Contrary to popular opinion, Michelangelo Buonarotti didn't paint the frescos in the reclining position, nor did he do them alone. He and his helpers prepared and painted the vault from the standing position (albeit leaning back a bit). The artist had many assistants -- to scrape, prepare the wall for plaster, to mix the paints, and to carry up supplies from the floor 60 feet below. He did a few of the later characters free hand, but most were detailed in "cartoons" (preparatory drawings).
Often, work had to be done while services were going on below. The bishops and cardinals often complained back then about the dust and noise. There were no complaints from bishops and cardinals on Saturday night. Only awe and gratitude for being in this room.
At exactly 5 p.m., the papal and patriarchal procession entered the Sistine Chapel as the Sistine choir began its haunting chants. The significance of this sight unfolding before us was lost on no one in the Sistine Chapel.
Benedict XVI and the Ecumenical Patriarch Bartholomew I entered the chapel walking side by side. Behind them came their closest collaborators working in the areas of Christian unity in their respective churches. This was history in the making: the first time an Orthodox patriarch was taking part in a world Synod of Bishops, or co-presiding, if you will, in this historic and magnificent place.
Following the vespers, the Pope invited Patriarch Bartholomew to address us, and did he ever speak, in flawless English. The Ecumenical Patriarch's talk was divided into three sections: on hearing and speaking the Word of God through the Holy Scriptures; on seeing God's Word in nature and above all in the beauty of the icons; and finally on touching and sharing God's Word in the communion of saints and the sacramental life of the Church."
The talk was a masterpiece meriting further study, meditation and contemplation. Click here for full text: http://zenit.org/article-23981?l=english
The third section of the Patriarch's magisterial lesson really struck me. Here are some excepts of Bartholomew's reflection on the saints and holiness:
"Within the life of the Church, the unfathomable self-emptying and generous sharing of the divine Logos is reflected in the lives of the saints as the tangible experience and human expression of God's Word in our community. In this way, the Word of God becomes the Body of Christ, crucified and glorified at the same time. As a result, the saint has an organic relationship with heaven and earth, with God and all of creation. In ascetic struggle, the saint reconciles the Word and the world [...]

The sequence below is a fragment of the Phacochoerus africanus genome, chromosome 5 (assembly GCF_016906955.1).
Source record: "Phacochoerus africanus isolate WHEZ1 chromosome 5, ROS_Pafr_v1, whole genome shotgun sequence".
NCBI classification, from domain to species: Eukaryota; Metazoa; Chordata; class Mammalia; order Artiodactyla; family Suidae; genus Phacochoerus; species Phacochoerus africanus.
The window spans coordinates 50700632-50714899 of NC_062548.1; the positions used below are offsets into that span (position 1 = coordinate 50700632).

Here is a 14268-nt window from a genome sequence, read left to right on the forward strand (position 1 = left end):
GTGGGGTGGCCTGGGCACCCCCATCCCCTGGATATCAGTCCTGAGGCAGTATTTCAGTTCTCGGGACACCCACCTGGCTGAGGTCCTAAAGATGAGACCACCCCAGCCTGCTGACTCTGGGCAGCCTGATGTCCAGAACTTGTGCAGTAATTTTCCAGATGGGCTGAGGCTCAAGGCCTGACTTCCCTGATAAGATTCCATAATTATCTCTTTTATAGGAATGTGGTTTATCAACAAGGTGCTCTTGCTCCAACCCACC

"This is why the saint loves with warmth and spaciousness that are both unconditional and irresistible. In the saints, we know God's very Word, since -- as St. Gregory Palamas claims -- God and his saints share the same glory and splendor. [...]
"In the gentle presence of a saint, we learn how theology and action coincide. In the compassionate love of the saint, we experience God as "our father" and God's mercy as "steadfastly enduring." (Ps. 135) The saint is consumed with the fire of God's love. This is why the saint imparts grace and cannot tolerate the slightest manipulation or exploitation in society or in nature. [...]
"And within the communion of saints, each of us is called to 'become like fire' (Sayings of the Desert Fathers), to touch the world with the mystical force of God's Word, so that -- as the extended Body of Christ -- the world, too, might say: 'Someone touched me!' (cf. Mt 9.20)
"Evil is only eradicated by holiness, not by harshness. And holiness introduces into society a seed that heals and transforms. Imbued with the life of the sacraments and the purity of prayer, we are able to enter the innermost mystery of God's Word.